Before I moved here with my family more than ten years ago, my first action was to find out how to get a job in Germany. From my own experience, having a job makes life a lot easier in Germany.
I hope to answer most of your questions about getting a job in Germany. Since I arrived in Germany, finding a job and applying for it have changed.
This article is a comprehensive guideline on how to get a job in Germany today. You should easily find your new job in Germany by following all the essential steps.
- For your resume, you need a professional photo.
- There are many job portals in Germany. Find out which ones are the best.
- To apply in Germany, you need a special kind of resume.
- And a typical German cover letter.
- You need to know how to get your foreign degree recognized in Germany.
- And make sure that you translate your documents legally.
- Salaries in Germany depend on the industry, the region and the size of the company.
- For certain jobs, you need to speak German well or very well.
In this article:
Job in Germany for EU citizens >>
Job in Germany as a non-EU citizen >>
Most demanded jobs in Germany >>
Best job portals in Germany >>
Writing a perfect German CV >>
Professional German CV photo >>
Perfect German cover letter >>
Documents for job application in Germany >>
Foreign degree recognition in Germany >>
Get recommendation letters >>
Types of work contracts in Germany >>
The best salary in Germany for you >>
Prepare for the interview in Germany >>
Learn business German >>
About real life in Germany >>
Get a job in Germany now >>
How to get a job in Germany for EU citizens?
As you might be aware from my previous articles, EU, EEA, and Swiss citizens can live and work in Germany without any restrictions. Still, of course, they have to get a registration with the local authorities.
Those who come from the EU do not need a valid visa to work. This is because there is freedom of movement within the EU. In addition to that, if you are holding an EU long-term residence permit from another EU country, you can also live and work in Germany after registration.
As an EU citizen, you are able to search and apply for a job at any time in Germany. Or you can do it from your home country. Read more about how to register in Germany in my article about registration in Germany.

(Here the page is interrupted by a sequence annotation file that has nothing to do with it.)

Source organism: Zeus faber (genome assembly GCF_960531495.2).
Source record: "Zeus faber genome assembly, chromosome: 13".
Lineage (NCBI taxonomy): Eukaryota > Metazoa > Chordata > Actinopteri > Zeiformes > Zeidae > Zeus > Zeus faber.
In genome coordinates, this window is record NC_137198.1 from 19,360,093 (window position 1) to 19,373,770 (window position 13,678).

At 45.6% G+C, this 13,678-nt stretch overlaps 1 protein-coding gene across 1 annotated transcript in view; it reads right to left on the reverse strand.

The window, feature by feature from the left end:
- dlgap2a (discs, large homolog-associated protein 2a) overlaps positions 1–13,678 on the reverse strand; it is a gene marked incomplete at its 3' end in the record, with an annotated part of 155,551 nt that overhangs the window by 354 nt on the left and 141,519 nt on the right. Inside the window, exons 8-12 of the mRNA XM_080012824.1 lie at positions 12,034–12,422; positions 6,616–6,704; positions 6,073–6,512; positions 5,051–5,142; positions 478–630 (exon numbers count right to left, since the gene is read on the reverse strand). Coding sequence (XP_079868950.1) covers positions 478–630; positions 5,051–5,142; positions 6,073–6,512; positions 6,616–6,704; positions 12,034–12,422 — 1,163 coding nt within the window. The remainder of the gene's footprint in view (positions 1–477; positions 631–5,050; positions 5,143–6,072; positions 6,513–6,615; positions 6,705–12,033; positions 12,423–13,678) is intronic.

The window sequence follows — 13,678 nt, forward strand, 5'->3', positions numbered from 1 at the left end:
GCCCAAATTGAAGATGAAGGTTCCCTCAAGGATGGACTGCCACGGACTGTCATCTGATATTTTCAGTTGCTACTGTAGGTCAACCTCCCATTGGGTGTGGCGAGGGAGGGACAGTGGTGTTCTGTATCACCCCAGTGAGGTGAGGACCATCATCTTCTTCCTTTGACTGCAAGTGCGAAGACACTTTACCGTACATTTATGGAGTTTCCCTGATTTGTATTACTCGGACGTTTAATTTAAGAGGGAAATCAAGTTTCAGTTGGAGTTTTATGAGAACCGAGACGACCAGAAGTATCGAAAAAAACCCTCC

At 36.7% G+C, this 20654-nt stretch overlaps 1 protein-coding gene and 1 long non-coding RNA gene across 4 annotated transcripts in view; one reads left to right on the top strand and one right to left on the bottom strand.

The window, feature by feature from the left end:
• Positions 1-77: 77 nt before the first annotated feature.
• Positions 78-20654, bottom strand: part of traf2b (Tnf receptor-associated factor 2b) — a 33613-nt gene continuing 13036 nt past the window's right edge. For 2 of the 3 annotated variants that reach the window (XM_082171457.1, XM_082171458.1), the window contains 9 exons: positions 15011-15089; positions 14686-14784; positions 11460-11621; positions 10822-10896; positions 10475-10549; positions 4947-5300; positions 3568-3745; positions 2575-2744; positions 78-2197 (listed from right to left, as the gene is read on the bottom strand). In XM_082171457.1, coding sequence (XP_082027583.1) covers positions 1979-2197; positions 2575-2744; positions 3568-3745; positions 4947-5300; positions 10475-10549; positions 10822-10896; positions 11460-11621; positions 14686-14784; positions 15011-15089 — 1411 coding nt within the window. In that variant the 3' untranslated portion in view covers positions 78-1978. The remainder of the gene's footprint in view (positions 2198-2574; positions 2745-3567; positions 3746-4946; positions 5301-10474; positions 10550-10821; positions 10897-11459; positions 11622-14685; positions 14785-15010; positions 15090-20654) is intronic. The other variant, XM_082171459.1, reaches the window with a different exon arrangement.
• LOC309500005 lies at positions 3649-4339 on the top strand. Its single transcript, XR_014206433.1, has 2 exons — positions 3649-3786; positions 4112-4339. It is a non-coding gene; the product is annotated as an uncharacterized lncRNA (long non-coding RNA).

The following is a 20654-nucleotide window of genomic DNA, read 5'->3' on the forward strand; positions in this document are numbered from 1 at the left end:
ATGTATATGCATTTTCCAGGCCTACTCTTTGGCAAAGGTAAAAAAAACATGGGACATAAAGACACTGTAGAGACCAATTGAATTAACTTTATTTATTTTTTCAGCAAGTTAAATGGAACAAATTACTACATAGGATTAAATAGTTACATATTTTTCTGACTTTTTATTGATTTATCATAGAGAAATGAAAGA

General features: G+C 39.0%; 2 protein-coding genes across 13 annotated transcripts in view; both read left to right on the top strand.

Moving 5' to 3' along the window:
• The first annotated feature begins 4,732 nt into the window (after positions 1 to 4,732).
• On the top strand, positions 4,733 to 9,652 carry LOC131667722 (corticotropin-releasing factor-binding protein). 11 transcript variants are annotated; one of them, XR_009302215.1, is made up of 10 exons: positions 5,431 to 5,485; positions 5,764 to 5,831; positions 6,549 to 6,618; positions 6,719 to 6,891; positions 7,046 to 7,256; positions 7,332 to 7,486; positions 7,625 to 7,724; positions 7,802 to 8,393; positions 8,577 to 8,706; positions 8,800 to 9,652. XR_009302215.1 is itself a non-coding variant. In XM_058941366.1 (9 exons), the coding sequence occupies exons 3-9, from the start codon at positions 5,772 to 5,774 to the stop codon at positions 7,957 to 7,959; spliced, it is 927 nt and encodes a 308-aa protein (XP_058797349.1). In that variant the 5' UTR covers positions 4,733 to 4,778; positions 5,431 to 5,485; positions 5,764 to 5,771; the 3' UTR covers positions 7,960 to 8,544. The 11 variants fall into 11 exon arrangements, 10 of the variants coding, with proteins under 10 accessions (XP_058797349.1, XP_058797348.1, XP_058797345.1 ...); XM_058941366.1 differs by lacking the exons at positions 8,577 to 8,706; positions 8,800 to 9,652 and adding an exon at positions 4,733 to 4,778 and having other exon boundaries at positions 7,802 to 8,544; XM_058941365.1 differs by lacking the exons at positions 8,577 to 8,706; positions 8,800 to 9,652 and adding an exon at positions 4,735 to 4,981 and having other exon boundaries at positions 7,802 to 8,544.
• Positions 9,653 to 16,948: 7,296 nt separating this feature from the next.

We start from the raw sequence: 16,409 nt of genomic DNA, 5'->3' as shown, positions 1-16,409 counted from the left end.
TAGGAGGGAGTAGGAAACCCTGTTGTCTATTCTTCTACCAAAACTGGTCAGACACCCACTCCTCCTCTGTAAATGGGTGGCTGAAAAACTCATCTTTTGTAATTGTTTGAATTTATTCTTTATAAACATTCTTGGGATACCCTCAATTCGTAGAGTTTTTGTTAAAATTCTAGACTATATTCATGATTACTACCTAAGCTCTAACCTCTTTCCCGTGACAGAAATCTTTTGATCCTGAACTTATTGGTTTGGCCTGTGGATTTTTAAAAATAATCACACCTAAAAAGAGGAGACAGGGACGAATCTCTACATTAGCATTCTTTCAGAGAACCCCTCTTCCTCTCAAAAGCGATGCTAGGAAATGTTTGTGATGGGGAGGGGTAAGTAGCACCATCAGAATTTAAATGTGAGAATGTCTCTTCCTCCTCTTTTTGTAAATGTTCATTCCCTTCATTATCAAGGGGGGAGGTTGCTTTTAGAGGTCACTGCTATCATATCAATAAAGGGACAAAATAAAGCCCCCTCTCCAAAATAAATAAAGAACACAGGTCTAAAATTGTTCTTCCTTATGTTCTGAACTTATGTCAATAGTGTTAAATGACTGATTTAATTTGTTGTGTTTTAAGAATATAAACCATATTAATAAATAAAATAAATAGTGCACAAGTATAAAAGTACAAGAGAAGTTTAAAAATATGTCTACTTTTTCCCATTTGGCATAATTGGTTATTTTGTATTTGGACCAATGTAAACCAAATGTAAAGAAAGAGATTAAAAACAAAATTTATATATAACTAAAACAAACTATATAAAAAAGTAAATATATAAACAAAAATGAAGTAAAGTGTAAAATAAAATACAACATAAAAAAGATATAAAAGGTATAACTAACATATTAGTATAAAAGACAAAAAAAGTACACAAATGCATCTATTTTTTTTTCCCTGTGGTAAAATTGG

How to get a job in Germany as a non-EU citizen?
For non-EU citizens, you are always allowed to search for a job from your home country. Citizens of some countries, like the United States, are allowed to enter the country to apply for a temporary residence permit afterward.
That allows you to stay in Germany for up to six months, sometimes even up to twelve months in Germany, if you apply for an extension. Those temporary residence permits are granted for various reasons, whether studying, searching for a job, or joining your spouse.
If you plan to work in Germany, the permission to live and work in Germany will be more accessible if you already have a job offer from a company.
Do you want to learn more about making sure that you are eligible to work as a foreigner in Germany? Then consider reading my article about:
Most demanded jobs in Germany
The following main professional groups were the most demanded ones in Germany in February 2022, according to a statistic from Bundesarbeitsagentur. On this page, you can always find the most demanded jobs updated every month.
- Transport, logistics (except vehicle driving)
- Sales occupations
- Medical health professions
- Metal production, processing, metal construction
- Mechanical and automotive engineering occupations
- Mechatronics, energy, and electrical professions
- Driving vehicle and transport equipment
- Business management, organization
- Education and social professions
- Non-medical health professions, Personal care, medical technology
If you’d like to get to know more about how to find out which jobs are currently demanded in Germany read my detailed article:
Search on the best job portals in Germany